The increased efficiency of carbon dioxide elimination found with decelerating flow might well be linked to the early delivery of the major part of the tidal volume. The improvement in carbon dioxide elimination seen with the decelerating inspiratory flow could be due to several factors, [24,25] but the data obtained in this study do not further clarify the responsible mechanisms.
The decelerating inspiratory flow pattern increased alveolar ventilation without reduction of inspiratory airway pressures, or improvement in arterial oxygen tension. It remains to be established whether these differences are sufficiently pronounced to warrant therapeutic consideration.
The authors thank Dr. Anders J. Hedlund, MD, Burn Center, Department of Plastic Surgery, Uppsala University Hospital, for statistical advice.
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Figure 1. Recordings of two ventilatory cycles with fractional inspired oxygen of 0.3, at a ventilatory frequency of 25 bpm and I:E 1:1, about 15-30 min after lavage in one of the piglets: tidal volume was set to 260 ml (11 ml/kg) and positive end-expiratory pressure to 13 cm H2O (60% of the inflection point). Inspiratory flow and resulting pressure with the constant inspiratory flow pattern (left). Inspiratory pressure and resulting flow with the decelerating inspiratory flow pattern (right). Peak inspiratory pressure is abbreviated PIP.
Figure 1. Recordings of two ventilatory cycles with fractional inspired oxygen of 0.3, at a ventilatory frequency of 25 bpm and I:E 1:1, about 15-30 min after lavage in one of the piglets: tidal volume was set to 260 ml (11 ml/kg) and positive end-expiratory pressure to 13 cm H2O (60% of the inflection point). Inspiratory flow and resulting pressure with the constant inspiratory flow pattern (left). Inspiratory pressure and resulting flow with the decelerating inspiratory flow pattern (right). Peak inspiratory pressure is abbreviated PIP.
Figure 1. Recordings of two ventilatory cycles with fractional inspired oxygen of 0.3, at a ventilatory frequency of 25 bpm and I:E 1:1, about 15-30 min after lavage in one of the piglets: tidal volume was set to 260 ml (11 ml/kg) and positive end-expiratory pressure to 13 cm H2O (60% of the inflection point). Inspiratory flow and resulting pressure with the constant inspiratory flow pattern (left). Inspiratory pressure and resulting flow with the decelerating inspiratory flow pattern (right). Peak inspiratory pressure is abbreviated PIP.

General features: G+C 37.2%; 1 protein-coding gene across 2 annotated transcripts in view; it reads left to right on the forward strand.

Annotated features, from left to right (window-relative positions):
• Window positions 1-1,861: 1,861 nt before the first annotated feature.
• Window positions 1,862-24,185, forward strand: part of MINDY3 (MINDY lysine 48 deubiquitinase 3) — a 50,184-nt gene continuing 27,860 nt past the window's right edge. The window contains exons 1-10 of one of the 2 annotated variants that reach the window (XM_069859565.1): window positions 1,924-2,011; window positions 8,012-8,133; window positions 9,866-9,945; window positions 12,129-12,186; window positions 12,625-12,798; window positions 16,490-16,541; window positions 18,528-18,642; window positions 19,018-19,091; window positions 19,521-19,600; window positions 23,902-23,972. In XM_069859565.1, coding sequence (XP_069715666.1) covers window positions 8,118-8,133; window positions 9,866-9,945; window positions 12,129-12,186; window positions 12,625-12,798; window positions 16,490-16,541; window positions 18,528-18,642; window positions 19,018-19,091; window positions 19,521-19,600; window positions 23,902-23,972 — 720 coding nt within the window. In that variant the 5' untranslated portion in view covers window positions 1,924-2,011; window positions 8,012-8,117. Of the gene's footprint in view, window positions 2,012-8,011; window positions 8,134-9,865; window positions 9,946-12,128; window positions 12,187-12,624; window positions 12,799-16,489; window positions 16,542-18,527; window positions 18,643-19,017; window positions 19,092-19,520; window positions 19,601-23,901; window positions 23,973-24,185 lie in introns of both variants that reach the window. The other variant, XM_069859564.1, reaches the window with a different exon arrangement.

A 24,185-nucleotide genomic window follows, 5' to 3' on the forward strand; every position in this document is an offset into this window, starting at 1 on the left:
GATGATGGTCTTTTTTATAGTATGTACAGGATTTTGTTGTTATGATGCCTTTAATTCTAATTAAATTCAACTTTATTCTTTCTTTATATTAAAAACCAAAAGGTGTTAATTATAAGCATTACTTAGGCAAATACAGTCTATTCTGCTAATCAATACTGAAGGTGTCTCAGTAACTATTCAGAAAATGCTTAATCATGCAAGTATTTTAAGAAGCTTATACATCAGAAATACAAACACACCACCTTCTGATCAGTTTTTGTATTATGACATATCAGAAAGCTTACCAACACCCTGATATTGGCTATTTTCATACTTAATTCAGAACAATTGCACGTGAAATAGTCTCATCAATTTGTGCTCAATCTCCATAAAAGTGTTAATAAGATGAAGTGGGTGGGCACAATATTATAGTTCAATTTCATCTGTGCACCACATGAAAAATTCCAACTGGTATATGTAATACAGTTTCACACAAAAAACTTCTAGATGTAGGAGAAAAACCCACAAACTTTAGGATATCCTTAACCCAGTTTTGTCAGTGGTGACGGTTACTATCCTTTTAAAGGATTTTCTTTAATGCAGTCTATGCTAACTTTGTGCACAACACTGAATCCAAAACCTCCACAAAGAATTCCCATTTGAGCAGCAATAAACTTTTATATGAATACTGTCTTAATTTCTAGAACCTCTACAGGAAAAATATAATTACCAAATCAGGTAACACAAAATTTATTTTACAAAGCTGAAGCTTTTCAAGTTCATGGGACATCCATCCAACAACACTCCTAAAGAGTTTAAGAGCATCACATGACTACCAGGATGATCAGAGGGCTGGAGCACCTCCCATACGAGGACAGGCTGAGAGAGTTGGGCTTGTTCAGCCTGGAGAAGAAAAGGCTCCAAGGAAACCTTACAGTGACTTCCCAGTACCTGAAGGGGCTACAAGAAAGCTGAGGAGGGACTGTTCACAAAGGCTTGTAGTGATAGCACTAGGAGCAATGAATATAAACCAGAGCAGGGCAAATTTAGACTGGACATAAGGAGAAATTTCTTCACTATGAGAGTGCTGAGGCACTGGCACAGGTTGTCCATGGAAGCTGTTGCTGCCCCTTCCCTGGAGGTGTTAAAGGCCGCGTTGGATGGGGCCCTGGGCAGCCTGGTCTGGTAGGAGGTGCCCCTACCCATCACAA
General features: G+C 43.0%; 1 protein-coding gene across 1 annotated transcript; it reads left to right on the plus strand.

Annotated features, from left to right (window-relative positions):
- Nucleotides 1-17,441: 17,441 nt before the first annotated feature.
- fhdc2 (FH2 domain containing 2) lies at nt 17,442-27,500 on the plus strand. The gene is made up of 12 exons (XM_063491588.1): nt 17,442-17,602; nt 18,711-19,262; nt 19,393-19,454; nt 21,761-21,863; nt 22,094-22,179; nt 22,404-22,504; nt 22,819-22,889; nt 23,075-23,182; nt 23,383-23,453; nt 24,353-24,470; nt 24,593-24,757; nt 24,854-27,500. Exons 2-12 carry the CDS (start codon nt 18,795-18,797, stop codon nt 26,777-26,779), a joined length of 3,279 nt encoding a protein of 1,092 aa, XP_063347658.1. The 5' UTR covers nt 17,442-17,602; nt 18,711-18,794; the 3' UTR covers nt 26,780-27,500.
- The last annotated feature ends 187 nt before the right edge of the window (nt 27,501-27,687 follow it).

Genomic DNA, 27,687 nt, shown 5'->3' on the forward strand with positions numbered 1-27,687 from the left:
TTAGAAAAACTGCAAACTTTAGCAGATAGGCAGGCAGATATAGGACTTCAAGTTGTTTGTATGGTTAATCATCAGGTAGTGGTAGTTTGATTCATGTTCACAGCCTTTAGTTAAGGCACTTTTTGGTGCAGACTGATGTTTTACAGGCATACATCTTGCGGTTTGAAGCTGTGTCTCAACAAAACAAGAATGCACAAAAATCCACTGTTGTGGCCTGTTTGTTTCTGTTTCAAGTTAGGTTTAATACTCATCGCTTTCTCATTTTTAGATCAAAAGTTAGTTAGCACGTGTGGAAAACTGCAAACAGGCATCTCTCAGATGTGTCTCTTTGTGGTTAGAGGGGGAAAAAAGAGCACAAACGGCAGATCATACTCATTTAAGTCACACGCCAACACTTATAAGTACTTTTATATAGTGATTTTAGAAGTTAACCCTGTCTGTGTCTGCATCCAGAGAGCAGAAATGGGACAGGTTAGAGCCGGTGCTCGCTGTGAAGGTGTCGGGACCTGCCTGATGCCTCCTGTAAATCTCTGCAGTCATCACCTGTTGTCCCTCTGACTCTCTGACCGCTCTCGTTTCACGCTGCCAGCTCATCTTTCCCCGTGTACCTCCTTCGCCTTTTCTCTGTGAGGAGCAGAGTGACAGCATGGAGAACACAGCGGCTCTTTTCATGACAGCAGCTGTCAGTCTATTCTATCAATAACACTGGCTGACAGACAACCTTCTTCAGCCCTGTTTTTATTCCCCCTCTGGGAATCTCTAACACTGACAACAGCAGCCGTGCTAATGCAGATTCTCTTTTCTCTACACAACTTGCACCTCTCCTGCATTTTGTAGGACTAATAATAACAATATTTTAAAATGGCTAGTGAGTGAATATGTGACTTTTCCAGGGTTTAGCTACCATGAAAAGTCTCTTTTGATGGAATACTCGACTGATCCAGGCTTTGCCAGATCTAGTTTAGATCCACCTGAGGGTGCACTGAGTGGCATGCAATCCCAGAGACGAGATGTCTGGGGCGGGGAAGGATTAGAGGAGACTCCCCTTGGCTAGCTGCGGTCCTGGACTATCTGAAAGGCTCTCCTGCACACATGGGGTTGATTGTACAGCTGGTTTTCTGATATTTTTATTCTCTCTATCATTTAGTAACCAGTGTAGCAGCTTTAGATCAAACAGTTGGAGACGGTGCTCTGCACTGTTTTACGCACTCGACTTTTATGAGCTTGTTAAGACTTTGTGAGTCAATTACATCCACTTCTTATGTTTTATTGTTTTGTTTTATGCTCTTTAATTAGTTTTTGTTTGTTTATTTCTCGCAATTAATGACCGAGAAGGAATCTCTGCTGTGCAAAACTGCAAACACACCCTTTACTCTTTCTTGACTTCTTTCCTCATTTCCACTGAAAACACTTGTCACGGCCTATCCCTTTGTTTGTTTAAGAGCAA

×
Figure 2. Arterial oxygen tension in mmHg (1 mmHg = 0.13 kPa), mean airway pressure, and end-inspiratory occlusion pressure. End-inspiratory lung volume is based on the sum of the measured functional residual capacity (sulfurhexafluoride wash-in/washout) and the displayed tidal volume on the panel of ventilator. Positive end-expiratory pressure was set at 22, 17, 13, 9, and 4 cm H2O (Table 1). Mean values are connected with lines to facilitate interpretation. See text for further details.
Figure 2. Arterial oxygen tension in mmHg (1 mmHg = 0.13 kPa), mean airway pressure, and end-inspiratory occlusion pressure. End-inspiratory lung volume is based on the sum of the measured functional residual capacity (sulfurhexafluoride wash-in/washout) and the displayed tidal volume on the panel of ventilator. Positive end-expiratory pressure was set at 22, 17, 13, 9, and 4 cm H2O (Table 1). Mean values are connected with lines to facilitate interpretation. See text for further details.
Figure 2. Arterial oxygen tension in mmHg (1 mmHg = 0.13 kPa), mean airway pressure, and end-inspiratory occlusion pressure. End-inspiratory lung volume is based on the sum of the measured functional residual capacity (sulfurhexafluoride wash-in/washout) and the displayed tidal volume on the panel of ventilator. Positive end-expiratory pressure was set at 22, 17, 13, 9, and 4 cm H2O (Table 1). Mean values are connected with lines to facilitate interpretation. See text for further details.
×
Figure 3. Calculated alveolar ventilation (Valv), and measured arterial carbon dioxide tension. With constant tidal volume and all positive end-expiratory pressure settings, the alveolar ventilation was improved with the decelerating inspiratory flow pattern.
Figure 3. Calculated alveolar ventilation (Valv), and measured arterial carbon dioxide tension. With constant tidal volume and all positive end-expiratory pressure settings, the alveolar ventilation was improved with the decelerating inspiratory flow pattern.
Figure 3. Calculated alveolar ventilation (Valv), and measured arterial carbon dioxide tension. With constant tidal volume and all positive end-expiratory pressure settings, the alveolar ventilation was improved with the decelerating inspiratory flow pattern.
×
Table 1. Results for the Decelerating and the Constant Inspiratory Flow Patterns at Different End-Expiratory Pressures
Image not available
Table 1. Results for the Decelerating and the Constant Inspiratory Flow Patterns at Different End-Expiratory Pressures